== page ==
This was a dream opportunity - and I was ready for it. I needed to put all of my previous skills and experiences to work to allocate a program budget of over $300,000. When all was said and done, the program was successful: 26 interns working in 12 different countries on every continent, except Antarctica. This included two interns going to work in the Japanese city where I had studied the previous year. The position required that I visit countries from Mexico to South Africa and many points in between. The places and events of my history, political science and economic textbooks came to life each and every time I explored a potential country for a potential internship. I spent a total of six weeks of my two work terms literally Aon the road@, traveling and meeting with international companies, embassies and some of the interns at their work sites.

The eight months I spent administering the Youth International Internship Program gave me experiences beyond my imagination. I explored ancient ruins in Korea, caught the subway between meetings in Singapore and arranged for the safe departure of two interns from Indonesia when that country experienced political instability in the spring of 1998. It was a fast-paced, exciting position that had me communicating all over the globe through faxes, e-mails and telephone calls at all hours of the day. I was sorry to say goodbye to the international program when my co-op term ended and I graduated with my bachelor degree in June of 1998.

So as a new graduate what was I to do? How could I put my co-op experience to use to find meaningful employment? Well I explored internship opportunities for recent grads and came across a great opportunity through UCFV’s Employment Services office.

The British Columbia Legislative Assembly hired seven graduates each year to be legislative interns in Victoria. The process was competitive and many of the top graduates from B.C.’s universities applied. I was successful and became UCFV’s first grad to have the opportunity. When I met with the other new interns and discussed with the internship organizers what made for a successful candidate, it came down to one large factor in my case B my co-operative education experience.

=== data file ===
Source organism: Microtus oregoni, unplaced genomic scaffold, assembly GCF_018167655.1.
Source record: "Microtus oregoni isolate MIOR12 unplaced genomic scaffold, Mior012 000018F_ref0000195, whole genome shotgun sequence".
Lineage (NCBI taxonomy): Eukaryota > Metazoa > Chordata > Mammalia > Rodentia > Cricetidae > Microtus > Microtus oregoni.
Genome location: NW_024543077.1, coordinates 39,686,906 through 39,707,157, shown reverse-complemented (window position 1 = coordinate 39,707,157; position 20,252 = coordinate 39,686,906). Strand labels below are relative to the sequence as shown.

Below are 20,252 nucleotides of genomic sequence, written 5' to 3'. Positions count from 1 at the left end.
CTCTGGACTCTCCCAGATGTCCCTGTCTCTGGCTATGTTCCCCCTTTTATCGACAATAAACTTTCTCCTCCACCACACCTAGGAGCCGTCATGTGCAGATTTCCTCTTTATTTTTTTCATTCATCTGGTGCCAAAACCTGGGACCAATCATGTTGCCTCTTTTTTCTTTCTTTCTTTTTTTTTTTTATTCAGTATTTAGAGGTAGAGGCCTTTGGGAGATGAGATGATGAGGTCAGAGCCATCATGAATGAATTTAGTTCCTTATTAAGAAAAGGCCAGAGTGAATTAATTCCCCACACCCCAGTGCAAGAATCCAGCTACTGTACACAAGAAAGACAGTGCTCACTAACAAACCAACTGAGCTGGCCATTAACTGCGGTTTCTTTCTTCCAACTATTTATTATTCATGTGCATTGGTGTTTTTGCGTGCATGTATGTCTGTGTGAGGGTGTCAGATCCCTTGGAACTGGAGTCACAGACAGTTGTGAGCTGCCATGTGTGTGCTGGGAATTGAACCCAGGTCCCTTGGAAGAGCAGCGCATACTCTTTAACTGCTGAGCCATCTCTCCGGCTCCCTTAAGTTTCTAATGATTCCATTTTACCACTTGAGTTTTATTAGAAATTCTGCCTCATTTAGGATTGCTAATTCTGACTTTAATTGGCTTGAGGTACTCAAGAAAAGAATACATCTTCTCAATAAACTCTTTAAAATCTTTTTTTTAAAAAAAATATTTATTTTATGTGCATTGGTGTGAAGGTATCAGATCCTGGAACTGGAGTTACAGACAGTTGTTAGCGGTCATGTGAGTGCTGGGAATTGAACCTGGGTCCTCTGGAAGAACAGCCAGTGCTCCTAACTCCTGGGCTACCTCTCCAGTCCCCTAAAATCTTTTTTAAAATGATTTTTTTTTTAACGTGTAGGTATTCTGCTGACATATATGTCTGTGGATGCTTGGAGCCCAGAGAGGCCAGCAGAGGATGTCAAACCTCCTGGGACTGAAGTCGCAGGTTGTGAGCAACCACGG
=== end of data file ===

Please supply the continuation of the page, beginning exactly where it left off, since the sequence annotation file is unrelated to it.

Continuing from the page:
As an intern I spent some time with the Ministry of the Attorney General and put my office and networking skills to use to secure a meeting with the attorney general himself. I rubbed shoulders regularly with leading politicians, including the premier. It was another fast-paced and exciting work environment that enhanced the skills I had acquired throughout my degree.

With the current political climate in British Columbia being very divided and confrontational, I soon found myself exploring other career options. It was not long before I returned to my roots, so to speak, and was hired on by the Centre for Co-operative Education and Employment Services at UCFV to run the day-to-day operations in Employment Services. I was now working for my Alma Mater, assisting students to find employment opportunities and sharing the many employment tips I had picked up along the way.  This was the latest development in a great relationship with the University College of the Fraser Valley’s Centre for Co-operative Education and Employment Services.

Earning a university degree is no longer a guarantee of a job. So, for today’s post-secondary students gaining the skills to make yourself more employable has become all the more important. Co-operative education and graduate internship programs provide post-secondary students the opportunity to follow their dreams while turning them into the skilled and sought after graduate labour force of the next millennium. Explore the co-operative education opportunities at your institution – you can only imagine where it might take you.